Your BA demonstrates that you were able to start and complete something. It demonstrates to your family, peers, and potential employers that you have post-secondary education. But, you need to then demonstrate your skills. What are your skills? Think about this. This is where Career Services and Mentor/Coach are helpful. I cannot count the number of conversations with students who didn’t realize how important it is to note their skills, languages, computer software familiarity or social media literacy on their resumes. Ask for help. Think about what you’re good at and what you want to do. Talk to your peer network about your skills and what you want to do. I know this is scary. I’ve been there.

This next year will require you to be more introspective. I want you to be introspective, too. What single word describes you? I think about this lots and depending on the month or time of year I might have a different word. Today: it’s mentor. Mentor describes me. The mentor in me wants to encourage you to read some more. Yes, don’t groan. I want you to peruse What Color is Your Parachute. I want you (women and men alike) to read Sheryl Sandberg’s Lean In or join the website portal for the book. See what works for you, but remember that even if your formal education is complete–ultimately you will engage in life-long learning.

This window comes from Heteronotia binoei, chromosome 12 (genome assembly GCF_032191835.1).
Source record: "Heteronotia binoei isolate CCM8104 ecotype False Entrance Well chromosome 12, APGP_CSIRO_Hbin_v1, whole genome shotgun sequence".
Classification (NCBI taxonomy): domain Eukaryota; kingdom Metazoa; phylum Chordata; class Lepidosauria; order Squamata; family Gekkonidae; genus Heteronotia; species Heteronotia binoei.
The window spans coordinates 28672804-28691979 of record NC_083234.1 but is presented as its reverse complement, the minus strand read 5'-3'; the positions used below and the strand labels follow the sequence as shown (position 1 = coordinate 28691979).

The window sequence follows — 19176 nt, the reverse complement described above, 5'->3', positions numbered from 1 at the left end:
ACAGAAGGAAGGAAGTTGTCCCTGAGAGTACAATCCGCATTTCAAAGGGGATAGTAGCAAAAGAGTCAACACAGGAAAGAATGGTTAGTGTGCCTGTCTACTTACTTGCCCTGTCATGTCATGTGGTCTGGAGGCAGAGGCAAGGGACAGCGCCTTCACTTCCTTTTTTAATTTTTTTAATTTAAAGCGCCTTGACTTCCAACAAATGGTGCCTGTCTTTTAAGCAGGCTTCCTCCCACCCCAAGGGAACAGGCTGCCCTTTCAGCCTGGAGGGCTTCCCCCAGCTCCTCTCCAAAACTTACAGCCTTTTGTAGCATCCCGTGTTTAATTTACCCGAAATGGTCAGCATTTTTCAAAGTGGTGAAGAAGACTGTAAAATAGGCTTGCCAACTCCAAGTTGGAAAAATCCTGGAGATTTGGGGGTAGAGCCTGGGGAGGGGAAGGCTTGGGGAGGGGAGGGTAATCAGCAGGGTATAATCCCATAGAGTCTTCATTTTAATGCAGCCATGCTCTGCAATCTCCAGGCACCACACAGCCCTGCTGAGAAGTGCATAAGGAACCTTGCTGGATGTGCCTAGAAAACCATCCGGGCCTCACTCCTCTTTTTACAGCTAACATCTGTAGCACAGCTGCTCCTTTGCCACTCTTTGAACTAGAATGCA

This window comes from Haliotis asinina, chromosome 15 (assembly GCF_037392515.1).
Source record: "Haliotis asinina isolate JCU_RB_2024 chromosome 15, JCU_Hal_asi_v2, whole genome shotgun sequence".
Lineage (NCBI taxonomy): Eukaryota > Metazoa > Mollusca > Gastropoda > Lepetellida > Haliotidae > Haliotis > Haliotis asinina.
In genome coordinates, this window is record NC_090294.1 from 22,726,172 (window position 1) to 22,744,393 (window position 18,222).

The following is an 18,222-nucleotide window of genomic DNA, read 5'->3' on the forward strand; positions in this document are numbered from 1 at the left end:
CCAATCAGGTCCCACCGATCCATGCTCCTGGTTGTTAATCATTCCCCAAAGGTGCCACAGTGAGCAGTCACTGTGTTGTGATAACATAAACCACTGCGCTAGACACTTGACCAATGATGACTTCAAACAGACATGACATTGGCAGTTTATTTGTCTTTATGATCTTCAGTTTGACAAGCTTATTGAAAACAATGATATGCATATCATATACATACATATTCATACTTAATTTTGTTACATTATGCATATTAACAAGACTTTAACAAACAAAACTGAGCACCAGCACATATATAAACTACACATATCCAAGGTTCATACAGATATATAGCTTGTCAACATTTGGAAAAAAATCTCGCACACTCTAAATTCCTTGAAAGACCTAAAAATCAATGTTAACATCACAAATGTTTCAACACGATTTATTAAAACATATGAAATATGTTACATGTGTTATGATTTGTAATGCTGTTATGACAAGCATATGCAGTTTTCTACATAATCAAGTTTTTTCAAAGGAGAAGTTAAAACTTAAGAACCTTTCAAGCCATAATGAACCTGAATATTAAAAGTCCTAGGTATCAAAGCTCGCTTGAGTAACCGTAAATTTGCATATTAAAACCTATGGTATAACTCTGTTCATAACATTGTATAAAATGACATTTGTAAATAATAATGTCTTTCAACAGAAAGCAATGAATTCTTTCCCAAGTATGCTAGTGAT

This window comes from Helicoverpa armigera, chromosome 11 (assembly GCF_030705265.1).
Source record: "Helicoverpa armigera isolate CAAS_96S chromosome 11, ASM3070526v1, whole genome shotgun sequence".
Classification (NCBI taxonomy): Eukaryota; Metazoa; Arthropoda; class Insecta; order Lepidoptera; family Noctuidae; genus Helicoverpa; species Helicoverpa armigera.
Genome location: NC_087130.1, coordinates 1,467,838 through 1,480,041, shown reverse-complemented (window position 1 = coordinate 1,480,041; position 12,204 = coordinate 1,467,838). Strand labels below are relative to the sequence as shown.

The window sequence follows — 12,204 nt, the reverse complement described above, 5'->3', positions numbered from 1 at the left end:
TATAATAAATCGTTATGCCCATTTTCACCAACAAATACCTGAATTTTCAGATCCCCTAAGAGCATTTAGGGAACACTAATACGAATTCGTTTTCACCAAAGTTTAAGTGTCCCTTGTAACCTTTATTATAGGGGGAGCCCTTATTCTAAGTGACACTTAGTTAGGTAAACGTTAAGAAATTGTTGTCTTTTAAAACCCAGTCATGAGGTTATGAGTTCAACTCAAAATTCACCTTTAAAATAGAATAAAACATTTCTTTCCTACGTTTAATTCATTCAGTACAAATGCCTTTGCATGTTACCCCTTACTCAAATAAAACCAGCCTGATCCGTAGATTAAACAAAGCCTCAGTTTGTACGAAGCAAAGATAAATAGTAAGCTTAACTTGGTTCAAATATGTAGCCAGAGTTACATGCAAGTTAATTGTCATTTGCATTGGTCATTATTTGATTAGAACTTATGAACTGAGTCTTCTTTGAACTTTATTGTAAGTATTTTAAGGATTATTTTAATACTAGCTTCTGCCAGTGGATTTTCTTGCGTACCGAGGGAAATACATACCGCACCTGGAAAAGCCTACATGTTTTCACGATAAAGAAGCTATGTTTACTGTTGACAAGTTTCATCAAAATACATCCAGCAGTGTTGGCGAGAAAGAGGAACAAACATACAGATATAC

When I think about where I am today, I realize that years of preparation went into being a standout candidate for my job. I put a few years of prep into making sure that the hiring committee could not think about NOT interviewing me. Sure, I had experienced rejection letters, but this didn’t stop me from trying again, and again. What I’m saying that is success is not immediate. You need to try, you need to aspire. And, you need to get used to the fact that at times you won’t get the interview or be short-listed, but you take a deep breath and try again. Do not give up. I aspired to be the first college graduate from my family and I was. I am the first Dr. Aragon and hopefully not the last. Your BA is the first of many accomplishments for you. Try different things! Make your life list and write/type or text what you want to do and revisit this list periodically. Be flexible–be smart. And, update this life list—chat with your trusted network about your aspirations.

I want you to be introspective and remember to aspire for more. You are really at such a propitious moment of your life. I know that I speak for many– I am so proud of you. We are proud of you. You are on your way to becoming UVIC alums. And, looking out at your faces this afternoon I have a sense of inspiration. You inspire me—you make what I do rewarding. Congratulations UVIC Class of 2013!